One hears a great deal these days – especially in this season of Tisha Be’av – about the restoration of the Temple. Perhaps it would be worthwhile to contemplate some facts concerning the building of the Temple in the past.
The construction of a permanent building to replace the Mishkan, the tent that had been erected in the wilderness and was moved from place to place as the Israelites wandered, was a radical act that aroused God’s displeasure at the beginning. When David told Nathan the prophet that he wanted to build a house for God, the reply was, “Are you the one to build a house for Me to dwell in?… As I moved about wherever the Israelites went, did I ever reproach any of the tribal leaders: Why have you not built Me a house of cedar?” (II Samuel 7:5-7).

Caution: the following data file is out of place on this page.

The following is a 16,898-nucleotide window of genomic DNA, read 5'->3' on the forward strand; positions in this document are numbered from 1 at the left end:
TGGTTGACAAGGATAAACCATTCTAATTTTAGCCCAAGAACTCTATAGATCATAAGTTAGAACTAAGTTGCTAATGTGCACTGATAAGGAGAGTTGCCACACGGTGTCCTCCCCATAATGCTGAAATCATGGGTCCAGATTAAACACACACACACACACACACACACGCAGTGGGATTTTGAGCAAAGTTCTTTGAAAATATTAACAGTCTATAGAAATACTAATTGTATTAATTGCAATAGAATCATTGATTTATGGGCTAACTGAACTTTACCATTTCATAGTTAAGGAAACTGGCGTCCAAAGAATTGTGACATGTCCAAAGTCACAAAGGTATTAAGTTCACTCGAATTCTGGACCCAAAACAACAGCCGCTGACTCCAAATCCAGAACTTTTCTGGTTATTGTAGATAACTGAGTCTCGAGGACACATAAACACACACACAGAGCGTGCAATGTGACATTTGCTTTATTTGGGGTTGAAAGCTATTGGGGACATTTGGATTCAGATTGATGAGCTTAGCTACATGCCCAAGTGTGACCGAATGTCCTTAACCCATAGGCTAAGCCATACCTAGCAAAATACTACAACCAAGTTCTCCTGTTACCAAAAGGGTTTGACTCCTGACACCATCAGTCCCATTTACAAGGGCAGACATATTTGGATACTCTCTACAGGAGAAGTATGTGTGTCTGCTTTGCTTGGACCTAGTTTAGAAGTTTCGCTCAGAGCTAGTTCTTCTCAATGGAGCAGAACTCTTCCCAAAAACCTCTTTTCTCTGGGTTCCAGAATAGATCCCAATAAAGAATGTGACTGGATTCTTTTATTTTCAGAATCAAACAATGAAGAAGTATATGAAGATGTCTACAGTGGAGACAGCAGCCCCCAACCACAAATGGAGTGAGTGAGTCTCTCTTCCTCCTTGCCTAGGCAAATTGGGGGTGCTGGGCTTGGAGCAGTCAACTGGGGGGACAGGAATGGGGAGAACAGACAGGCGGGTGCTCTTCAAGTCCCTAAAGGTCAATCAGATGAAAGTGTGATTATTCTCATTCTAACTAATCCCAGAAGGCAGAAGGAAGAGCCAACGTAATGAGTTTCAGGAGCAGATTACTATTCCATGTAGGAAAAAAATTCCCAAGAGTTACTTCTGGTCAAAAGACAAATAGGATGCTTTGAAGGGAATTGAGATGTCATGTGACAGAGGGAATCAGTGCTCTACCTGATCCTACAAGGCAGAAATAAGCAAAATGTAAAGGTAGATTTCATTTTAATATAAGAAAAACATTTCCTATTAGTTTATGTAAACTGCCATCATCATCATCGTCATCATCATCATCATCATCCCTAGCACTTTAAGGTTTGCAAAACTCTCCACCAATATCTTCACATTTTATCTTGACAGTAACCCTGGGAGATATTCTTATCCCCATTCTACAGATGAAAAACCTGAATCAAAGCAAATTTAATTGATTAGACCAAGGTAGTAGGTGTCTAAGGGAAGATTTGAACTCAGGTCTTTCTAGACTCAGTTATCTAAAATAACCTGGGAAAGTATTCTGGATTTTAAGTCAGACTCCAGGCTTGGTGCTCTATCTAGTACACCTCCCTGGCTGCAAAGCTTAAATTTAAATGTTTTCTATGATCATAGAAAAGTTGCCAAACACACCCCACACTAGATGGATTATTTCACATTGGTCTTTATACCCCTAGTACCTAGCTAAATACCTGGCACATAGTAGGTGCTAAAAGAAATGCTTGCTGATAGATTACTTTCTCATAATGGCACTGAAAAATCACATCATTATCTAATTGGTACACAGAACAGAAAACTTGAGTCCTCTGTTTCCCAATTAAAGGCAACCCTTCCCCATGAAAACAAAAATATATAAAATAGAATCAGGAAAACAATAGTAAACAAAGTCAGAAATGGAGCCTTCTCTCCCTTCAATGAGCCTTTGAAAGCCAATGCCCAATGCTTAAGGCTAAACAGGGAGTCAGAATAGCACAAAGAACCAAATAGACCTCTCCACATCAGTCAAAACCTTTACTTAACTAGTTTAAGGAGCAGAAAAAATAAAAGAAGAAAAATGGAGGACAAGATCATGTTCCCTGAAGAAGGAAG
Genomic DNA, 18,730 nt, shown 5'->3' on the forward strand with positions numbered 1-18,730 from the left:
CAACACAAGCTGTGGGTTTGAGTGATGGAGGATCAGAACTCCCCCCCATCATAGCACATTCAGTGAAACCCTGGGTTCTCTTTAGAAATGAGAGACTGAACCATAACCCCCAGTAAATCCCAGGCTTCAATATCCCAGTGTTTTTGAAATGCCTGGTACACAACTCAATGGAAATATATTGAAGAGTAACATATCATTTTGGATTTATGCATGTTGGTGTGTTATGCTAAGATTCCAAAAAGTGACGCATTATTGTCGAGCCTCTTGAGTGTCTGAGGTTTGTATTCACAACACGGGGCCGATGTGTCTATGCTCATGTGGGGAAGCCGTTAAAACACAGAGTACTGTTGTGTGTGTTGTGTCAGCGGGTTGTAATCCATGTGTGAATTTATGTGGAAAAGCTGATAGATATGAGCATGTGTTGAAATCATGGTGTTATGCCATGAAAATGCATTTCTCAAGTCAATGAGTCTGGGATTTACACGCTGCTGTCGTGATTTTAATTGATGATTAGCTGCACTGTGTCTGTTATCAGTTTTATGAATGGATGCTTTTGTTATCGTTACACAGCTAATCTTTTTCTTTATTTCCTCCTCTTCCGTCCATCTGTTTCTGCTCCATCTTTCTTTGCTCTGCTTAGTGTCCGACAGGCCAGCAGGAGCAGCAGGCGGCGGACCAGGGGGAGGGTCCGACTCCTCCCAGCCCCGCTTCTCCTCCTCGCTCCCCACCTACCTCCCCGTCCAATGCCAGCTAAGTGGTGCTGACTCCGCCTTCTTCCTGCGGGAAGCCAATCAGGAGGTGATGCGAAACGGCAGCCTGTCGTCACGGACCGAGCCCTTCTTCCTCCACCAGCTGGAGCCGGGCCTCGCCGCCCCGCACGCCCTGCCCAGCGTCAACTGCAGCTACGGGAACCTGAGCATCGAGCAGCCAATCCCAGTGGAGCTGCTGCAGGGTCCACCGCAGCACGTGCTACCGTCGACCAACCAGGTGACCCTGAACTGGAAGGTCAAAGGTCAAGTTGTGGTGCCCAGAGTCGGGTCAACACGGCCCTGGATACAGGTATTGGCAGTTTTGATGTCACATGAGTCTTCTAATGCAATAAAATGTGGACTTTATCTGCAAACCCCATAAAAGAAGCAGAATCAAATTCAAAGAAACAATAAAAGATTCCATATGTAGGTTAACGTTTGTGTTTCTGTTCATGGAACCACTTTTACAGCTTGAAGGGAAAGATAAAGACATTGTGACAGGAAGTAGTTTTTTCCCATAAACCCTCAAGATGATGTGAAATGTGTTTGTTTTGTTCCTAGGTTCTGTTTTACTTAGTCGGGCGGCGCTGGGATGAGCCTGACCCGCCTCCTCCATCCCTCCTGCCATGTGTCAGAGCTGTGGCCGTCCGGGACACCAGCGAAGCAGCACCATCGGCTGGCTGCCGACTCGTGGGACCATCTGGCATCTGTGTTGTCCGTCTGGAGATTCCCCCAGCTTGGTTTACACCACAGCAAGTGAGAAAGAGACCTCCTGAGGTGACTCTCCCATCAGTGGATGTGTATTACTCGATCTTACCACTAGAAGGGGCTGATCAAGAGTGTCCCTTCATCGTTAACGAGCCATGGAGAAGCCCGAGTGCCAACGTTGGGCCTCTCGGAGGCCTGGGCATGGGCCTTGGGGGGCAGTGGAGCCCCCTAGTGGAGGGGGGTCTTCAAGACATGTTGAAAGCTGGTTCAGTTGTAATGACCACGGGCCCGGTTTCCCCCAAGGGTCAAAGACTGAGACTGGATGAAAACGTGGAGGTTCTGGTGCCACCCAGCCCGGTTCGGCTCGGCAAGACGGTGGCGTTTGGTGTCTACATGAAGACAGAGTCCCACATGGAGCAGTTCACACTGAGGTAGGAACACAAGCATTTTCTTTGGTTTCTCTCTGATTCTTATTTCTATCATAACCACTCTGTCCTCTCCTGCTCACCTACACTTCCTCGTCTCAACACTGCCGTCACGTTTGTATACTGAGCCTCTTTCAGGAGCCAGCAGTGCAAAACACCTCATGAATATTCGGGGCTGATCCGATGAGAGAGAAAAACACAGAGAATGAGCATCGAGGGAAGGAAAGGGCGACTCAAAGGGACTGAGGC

David wanted to erect a permanent temple in Jerusalem to further consolidate Jerusalem’s status as the center of the tribes of Israel and the seat of his kingship. A building rather than a tent would make it clear that it would move no more, that Jerusalem was the dwelling place of the Lord.
He was, of course, terribly disappointed when this request was denied.
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